Friday, July 15, 2011

In Her Wake by Nancy Rappaport

Title: In Her Wake: A Child Psychiatrist Explores the Mystery of Her Mother's Suicide
Author: Nancy Rappaport

Genre: Non-Fiction (Memoir / Contemporary / 1960s / Divorce / Suicide)
Publisher/Publication Date: Basic Books (7/12/2011)
Source: TLC Book Tours

Rating: Liked a great deal.
Did I finish?: Yes -- it really was un-put-down-able!
One-sentence summary: A Boston-based psychiatrist recounts the story of her parent's marriage, her mother's suicide, and the subsequent impact on her family's life.
Reading Challenges: None.

Do I like the cover?: Yes -- it features a picture of the author's mother and feels a bit retro to me, reminiscent, perhaps, of the 1960s setting.

First line: The day my mother killed herself, she had just finished preparing her house on Marlborough Street for the anticipated return of her children after a fierce custody battle with my father.

Buy, Borrow, or Avoid?: Borrow for sure -- I think it could appeal to many readers for the myriad of angles Rappaport explores, and it's very low on the salacious scale.  I'm planning to buy a few copies as gifts for the Boston history buffs I know.

Why did I get this book?: Primarily the Boston connection.

Review: I don't read many memoirs, especially family-oriented ones: I'm prone to flash judgments and over empathizing; I can shake off fiction that rattles me but nonfiction sticks a little more.  Still, this Boston-based memoir attracted me so I started it with some apprehension.

Very quickly, I saw how courageous Rappaport was as she tackled the story of her parent's marriage, her mother's suicide, and her father's subsequent parenting choices since she, her father and stepmothers, and many of her siblings still live locally.  Her professional training as a psychiatrist showed through on every page: she acknowledged when her research frightened her family and offered many opportunities for her father to have his say about the story she was telling.  At moments, I was impatient with her fair-minded and even-handed presentation: I wanted her to be critical or judgmental -- even mean.  But in the end, she won me over (despite my muttering about her father and stepmothers) by going beyond simply recounting the days leading up to her mother's death.  She explored the facets of abuse, infidelity, mental illness, addiction, and grief that impacted everyone in her family in a readable way that didn't feel too technical or dry nor too salacious or torrid.  As her family has enormous connections in Boston's history, politics, and development (her grandfather was the lawyer for Vanzetti of Sacco and Vanzetti, for example) and Rappaport provides enough background to give the reader some appreciation of how publicly her parent's lived.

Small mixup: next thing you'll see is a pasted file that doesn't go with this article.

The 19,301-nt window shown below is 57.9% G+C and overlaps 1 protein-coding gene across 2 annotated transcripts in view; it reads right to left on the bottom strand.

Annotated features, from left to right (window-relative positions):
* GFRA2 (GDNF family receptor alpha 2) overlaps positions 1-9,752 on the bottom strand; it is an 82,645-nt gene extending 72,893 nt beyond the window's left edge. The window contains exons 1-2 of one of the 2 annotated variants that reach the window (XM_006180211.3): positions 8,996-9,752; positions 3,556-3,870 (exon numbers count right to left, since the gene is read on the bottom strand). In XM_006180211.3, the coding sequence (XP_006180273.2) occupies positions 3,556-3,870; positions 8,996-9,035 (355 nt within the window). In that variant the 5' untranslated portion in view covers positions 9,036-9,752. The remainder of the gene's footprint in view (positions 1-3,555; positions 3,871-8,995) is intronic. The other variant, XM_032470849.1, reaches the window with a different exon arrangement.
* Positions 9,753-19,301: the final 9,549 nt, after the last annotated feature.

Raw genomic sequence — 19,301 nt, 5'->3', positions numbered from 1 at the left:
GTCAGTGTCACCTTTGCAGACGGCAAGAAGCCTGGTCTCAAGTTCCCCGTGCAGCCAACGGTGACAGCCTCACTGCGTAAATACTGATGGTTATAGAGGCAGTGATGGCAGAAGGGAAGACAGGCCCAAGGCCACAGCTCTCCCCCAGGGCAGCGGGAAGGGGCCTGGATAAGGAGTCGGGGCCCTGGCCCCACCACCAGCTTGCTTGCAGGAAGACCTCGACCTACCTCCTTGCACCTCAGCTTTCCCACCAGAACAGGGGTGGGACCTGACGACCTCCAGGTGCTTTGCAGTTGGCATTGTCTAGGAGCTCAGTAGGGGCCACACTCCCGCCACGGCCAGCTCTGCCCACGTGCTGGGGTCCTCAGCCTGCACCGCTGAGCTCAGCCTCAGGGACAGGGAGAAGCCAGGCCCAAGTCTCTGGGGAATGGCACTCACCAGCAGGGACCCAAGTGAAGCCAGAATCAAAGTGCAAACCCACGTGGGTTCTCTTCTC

This is another book I've spent all week talking about to almost everyone I know.  While I've never had someone close to me commit suicide, I was still able to appreciate Rappaport's looks at her family and how this painful event (and the moments before and after) impacted all of them -- and see some of my own familial pain, however dissimilar, in her story.  This quiet memoir is moving but not soul-crushing, readable and genuine.

13 comments:

  1. I usually don't read a lot of memoirs like this one for some of the same reasons as you. However, this one does sound interesting. The fact that she does try to be fair in her presentation is what's drawing me more because so many stories like this don't. Also, I love when the history of a city is incorporated, so I just might have to pick this one up!

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  2. Jenna: Rappaport's even tone is really to biggest draw. I think of memoirs like Cleaving and the sort of volatile, overly public emotional vomiting just breaks my heart -- I just imagine how isolating and hurtful her book must be to everyone in it. In this book, I so appreciated Rappoport's struggle to tell the story honestly and respect the anxiety and apprehension of her family -- even when I was exasperated with them.

    The tidbits about Boston are awesome -- all that urban renewal stuff from the '50s is so fascinating!